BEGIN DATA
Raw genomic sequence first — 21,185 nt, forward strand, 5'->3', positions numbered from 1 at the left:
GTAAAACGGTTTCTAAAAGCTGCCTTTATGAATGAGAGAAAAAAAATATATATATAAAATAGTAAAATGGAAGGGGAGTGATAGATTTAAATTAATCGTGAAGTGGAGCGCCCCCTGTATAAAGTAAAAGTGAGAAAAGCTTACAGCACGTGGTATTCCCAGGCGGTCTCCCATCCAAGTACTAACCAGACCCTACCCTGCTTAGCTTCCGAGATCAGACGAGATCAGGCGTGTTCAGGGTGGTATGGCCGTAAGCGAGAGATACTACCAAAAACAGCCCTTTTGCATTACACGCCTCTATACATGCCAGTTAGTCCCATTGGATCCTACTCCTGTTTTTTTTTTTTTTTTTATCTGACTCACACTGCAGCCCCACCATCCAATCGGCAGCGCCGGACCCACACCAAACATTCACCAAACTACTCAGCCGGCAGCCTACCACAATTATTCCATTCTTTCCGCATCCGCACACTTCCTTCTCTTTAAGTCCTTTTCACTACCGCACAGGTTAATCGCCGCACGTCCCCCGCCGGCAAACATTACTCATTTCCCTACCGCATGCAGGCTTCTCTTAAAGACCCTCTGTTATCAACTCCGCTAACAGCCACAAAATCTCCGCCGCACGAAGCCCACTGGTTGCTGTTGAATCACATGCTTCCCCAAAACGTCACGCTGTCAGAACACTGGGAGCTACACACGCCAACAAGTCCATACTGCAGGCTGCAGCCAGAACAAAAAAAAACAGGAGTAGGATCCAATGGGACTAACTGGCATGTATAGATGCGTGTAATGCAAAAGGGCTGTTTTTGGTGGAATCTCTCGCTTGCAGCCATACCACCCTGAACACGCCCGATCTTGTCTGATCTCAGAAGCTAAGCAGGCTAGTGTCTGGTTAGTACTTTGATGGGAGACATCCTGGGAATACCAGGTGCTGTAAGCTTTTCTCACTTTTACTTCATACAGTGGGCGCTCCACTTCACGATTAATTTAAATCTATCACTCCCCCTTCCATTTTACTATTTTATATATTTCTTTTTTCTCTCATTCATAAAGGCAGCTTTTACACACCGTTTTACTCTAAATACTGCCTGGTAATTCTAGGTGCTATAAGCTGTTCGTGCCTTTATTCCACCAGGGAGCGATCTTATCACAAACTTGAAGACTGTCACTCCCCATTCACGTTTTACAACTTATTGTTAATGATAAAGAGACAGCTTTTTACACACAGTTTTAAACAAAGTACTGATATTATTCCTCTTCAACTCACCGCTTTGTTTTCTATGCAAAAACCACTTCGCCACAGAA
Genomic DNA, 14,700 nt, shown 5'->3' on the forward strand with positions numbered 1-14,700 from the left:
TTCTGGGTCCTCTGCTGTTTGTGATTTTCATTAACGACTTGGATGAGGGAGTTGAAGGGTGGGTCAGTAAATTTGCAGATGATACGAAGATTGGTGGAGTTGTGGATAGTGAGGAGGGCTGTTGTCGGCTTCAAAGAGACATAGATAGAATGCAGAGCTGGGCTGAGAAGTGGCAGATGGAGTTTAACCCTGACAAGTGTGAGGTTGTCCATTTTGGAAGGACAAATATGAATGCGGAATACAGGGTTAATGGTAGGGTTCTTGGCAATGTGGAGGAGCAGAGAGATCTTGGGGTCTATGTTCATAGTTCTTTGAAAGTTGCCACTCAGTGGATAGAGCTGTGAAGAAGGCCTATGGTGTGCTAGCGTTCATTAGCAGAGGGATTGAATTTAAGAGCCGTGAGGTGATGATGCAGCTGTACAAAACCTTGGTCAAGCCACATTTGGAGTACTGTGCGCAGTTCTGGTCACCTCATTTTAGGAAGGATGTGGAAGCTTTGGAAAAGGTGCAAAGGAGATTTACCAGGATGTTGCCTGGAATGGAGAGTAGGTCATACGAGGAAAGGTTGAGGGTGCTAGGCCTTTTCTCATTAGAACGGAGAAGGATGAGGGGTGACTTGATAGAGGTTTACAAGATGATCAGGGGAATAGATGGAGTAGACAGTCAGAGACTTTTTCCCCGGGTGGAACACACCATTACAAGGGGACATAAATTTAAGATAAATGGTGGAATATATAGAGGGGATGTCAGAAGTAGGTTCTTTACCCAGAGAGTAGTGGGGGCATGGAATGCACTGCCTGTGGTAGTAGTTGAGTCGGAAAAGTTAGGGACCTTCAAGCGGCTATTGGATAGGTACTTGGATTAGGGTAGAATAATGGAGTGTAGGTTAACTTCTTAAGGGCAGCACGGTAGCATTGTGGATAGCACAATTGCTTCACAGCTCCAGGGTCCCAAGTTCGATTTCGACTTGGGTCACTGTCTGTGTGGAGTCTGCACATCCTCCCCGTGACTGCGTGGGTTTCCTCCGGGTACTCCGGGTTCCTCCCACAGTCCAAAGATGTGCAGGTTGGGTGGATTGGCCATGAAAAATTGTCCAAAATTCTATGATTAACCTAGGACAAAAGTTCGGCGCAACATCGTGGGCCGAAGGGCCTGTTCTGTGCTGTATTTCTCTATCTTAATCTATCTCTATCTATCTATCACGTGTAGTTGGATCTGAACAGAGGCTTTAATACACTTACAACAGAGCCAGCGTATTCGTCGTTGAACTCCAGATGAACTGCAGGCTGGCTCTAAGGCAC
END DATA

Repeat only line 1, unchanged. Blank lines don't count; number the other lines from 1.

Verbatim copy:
Raw genomic sequence first — 21,185 nt, forward strand, 5'->3', positions numbered from 1 at the left: